AMHERST – Conservative senator Mike Duffy was the guest speaker as 60 provincial Progressive Conservative party members for Cumberland North gathered to elect a new executive Saturday morning at the Christ Church Parish Hall in Amherst.
Duffy was sometimes partisan and sometimes non-partisan, taking shots at all federal politicians, including Progressive Conservative MP Helena Guergis, who called Prince Edward Island a “hellhole” at the Charlottetown Airport.
“Sometime we make mistakes,” Duffy said. “Sometimes people lose their temper in airports. We’re not perfect.”
“Actually, I’ll be going to that hellhole this afternoon but some people’s version of hell is my version of heaven.”
Duffy, who grew up on Prince Edward Island and was a journalist for more than 40 years prior to becoming a senator, believes most political bickering is manufactured by opposition parties so voters get tired of politics and throw out the party in power.
“People say they can’t stand all this bickering and fighting. It’s like parents with teenagers in the back of the car,” Duffy said. “They say, ‘Stop it, I don’t care which one started it, just stop it.’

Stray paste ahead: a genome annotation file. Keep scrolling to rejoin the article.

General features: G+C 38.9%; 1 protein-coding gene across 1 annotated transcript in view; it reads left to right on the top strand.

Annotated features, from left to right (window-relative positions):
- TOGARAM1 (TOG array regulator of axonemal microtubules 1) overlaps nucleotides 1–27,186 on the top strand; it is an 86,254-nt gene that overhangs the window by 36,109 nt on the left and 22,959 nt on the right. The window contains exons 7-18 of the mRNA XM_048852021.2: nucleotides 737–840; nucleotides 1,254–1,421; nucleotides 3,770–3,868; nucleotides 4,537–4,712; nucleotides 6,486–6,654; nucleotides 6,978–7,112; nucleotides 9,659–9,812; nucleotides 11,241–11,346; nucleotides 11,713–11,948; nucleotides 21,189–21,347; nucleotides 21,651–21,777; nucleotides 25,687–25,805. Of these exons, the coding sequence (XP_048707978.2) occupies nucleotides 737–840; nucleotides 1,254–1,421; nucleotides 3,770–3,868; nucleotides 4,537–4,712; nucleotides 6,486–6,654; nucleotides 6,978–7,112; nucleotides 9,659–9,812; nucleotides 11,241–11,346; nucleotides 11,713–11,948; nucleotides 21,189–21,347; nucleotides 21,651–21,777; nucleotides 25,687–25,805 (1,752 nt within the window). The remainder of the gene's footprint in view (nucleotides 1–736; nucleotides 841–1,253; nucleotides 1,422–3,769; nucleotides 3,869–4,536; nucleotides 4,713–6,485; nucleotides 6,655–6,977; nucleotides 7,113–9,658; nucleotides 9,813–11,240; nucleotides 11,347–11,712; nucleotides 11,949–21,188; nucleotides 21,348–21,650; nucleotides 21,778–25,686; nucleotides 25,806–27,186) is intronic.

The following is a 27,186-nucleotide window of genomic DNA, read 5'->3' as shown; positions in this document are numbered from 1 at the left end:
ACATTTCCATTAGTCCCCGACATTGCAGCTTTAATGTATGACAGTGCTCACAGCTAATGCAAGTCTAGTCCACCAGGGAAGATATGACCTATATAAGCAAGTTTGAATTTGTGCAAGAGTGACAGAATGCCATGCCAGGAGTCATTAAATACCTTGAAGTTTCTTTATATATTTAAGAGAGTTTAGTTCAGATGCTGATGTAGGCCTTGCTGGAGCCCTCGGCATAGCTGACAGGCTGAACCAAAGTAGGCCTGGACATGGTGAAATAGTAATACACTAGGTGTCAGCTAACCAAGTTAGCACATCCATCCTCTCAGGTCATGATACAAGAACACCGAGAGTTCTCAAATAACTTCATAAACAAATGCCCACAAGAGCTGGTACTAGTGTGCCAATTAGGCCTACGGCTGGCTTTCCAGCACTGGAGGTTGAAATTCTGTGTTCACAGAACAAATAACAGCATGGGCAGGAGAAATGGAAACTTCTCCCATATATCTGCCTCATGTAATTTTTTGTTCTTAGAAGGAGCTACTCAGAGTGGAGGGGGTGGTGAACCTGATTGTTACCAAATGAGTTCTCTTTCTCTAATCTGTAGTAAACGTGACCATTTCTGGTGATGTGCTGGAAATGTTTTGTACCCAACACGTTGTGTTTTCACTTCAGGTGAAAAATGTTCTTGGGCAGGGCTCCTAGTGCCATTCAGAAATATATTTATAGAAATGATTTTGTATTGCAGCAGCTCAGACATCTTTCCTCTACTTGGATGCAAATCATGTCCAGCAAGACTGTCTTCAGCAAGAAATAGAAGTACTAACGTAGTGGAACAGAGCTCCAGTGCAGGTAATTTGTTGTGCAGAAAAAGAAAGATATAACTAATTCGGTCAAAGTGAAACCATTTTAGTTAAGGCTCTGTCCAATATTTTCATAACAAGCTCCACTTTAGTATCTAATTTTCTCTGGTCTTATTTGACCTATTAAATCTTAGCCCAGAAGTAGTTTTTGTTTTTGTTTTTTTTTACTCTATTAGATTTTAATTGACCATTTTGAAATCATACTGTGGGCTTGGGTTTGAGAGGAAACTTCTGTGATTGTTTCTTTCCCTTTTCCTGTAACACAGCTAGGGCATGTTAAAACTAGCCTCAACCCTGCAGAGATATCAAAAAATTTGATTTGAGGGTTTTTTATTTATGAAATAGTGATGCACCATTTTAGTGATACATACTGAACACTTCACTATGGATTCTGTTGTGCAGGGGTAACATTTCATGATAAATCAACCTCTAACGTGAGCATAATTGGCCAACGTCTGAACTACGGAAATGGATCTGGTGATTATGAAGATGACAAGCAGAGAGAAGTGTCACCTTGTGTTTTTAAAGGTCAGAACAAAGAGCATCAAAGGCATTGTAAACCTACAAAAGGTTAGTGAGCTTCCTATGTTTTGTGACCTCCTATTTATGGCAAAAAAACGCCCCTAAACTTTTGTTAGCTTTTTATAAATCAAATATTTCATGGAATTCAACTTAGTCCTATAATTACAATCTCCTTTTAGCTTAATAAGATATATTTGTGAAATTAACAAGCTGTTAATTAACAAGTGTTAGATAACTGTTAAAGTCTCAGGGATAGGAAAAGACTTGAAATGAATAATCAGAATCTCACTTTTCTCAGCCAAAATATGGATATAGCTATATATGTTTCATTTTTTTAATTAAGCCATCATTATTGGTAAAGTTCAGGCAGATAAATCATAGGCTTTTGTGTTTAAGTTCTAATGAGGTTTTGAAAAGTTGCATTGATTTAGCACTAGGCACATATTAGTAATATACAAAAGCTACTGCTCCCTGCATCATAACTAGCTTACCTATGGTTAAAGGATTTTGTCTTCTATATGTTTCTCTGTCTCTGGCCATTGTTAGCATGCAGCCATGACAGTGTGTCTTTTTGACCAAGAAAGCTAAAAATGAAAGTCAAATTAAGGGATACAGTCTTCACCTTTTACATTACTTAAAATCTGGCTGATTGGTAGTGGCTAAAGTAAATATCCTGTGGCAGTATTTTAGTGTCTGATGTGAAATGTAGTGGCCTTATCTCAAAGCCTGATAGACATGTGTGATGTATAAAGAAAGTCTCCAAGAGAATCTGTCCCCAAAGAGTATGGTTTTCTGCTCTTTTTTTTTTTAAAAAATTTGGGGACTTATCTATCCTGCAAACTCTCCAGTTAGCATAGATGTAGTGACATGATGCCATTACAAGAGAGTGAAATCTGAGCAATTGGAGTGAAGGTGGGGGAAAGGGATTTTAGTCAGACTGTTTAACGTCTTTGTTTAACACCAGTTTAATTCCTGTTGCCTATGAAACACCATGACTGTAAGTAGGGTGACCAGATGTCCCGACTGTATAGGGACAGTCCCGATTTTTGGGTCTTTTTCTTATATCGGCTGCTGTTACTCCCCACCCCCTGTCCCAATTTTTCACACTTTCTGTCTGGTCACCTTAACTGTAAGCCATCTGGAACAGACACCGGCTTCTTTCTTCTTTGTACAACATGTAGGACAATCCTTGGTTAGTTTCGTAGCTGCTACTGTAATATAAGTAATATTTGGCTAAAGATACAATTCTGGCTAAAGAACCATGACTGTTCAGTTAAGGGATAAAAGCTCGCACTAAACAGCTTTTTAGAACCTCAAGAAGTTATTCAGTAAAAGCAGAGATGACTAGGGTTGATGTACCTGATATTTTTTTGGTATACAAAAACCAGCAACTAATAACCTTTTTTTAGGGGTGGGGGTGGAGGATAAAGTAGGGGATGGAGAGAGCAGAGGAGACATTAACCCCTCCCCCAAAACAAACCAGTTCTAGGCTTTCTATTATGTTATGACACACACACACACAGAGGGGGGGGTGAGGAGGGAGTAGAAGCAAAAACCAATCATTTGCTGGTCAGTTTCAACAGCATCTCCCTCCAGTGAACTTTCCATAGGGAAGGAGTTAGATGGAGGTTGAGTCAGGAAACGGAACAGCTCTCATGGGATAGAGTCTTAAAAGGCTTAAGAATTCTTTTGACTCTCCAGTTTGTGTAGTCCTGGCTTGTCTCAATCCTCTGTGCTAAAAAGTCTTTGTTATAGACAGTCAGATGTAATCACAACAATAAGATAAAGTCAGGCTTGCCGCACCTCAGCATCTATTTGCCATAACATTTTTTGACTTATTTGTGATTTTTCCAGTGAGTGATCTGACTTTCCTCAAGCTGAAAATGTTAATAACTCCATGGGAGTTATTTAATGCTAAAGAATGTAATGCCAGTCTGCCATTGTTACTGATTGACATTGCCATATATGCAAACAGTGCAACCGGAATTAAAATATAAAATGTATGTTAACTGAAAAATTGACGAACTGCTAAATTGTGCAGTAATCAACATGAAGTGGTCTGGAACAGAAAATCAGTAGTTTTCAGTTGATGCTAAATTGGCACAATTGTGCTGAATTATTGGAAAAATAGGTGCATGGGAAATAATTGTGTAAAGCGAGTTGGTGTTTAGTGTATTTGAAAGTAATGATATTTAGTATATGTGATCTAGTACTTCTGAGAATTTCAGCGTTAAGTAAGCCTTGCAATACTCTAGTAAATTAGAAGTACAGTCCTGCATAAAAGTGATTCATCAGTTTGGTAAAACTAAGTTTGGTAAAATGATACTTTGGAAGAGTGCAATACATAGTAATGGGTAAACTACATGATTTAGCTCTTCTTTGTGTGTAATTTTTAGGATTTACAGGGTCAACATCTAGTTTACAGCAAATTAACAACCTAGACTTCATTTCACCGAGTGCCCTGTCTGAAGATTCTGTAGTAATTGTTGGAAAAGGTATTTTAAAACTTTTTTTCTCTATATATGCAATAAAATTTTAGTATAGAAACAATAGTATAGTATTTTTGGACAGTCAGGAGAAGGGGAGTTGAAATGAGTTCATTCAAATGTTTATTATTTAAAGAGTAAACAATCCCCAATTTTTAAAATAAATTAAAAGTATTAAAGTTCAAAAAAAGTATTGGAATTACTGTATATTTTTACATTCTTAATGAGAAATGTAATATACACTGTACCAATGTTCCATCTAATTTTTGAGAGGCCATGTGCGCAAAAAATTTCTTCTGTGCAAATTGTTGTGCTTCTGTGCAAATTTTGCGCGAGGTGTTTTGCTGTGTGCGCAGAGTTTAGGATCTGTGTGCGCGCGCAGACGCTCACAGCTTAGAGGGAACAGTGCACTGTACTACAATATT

“We have to remind our friends and neighbours that these arguments are manufactured for a reason and that is to wear people out. This is a deliberate tactic on the part of the opposition.”
He uses the Afghan detainees issue as an example.
“That happened when the Liberals were in power,” Duffy said. “It’s not like Canadian soldiers to go out and torture people but the opposition is raising this because they have nothing positive to say about themselves.”
He also blamed the media for helping stir discontent.
“When I went to the school of hard knocks, we were told to be fair and balanced,” Duffy said. “That school doesn’t exist any more. Kids who go to King’s, or the other schools across the country, are taught from two main texts.”
Duffy said the two schools of thought come together in Noam Chomsky’s Manufacturing Consent and books about the theory of critical thinking.
“When you put critical thinking together with Noam Chomsky, what you’ve got is a group of people who are taught from the ages of 18, 19 and 20 that what we stand for, private enterprise, a system that has generated more wealth for more people because people take risks and build businesses, is bad.
“But we have nothing to apologize for,” Duffy added.
“Don’t lose faith because the vast majority of people are not out on the fringe where these other people are.
“We don’t believe in telling Canadians how to live their lives,” Duffy said.
“We think they’re pretty smart themselves and know what they want to do and what their priorities are.
“We want to get out of the way so Canadians can build this great country.”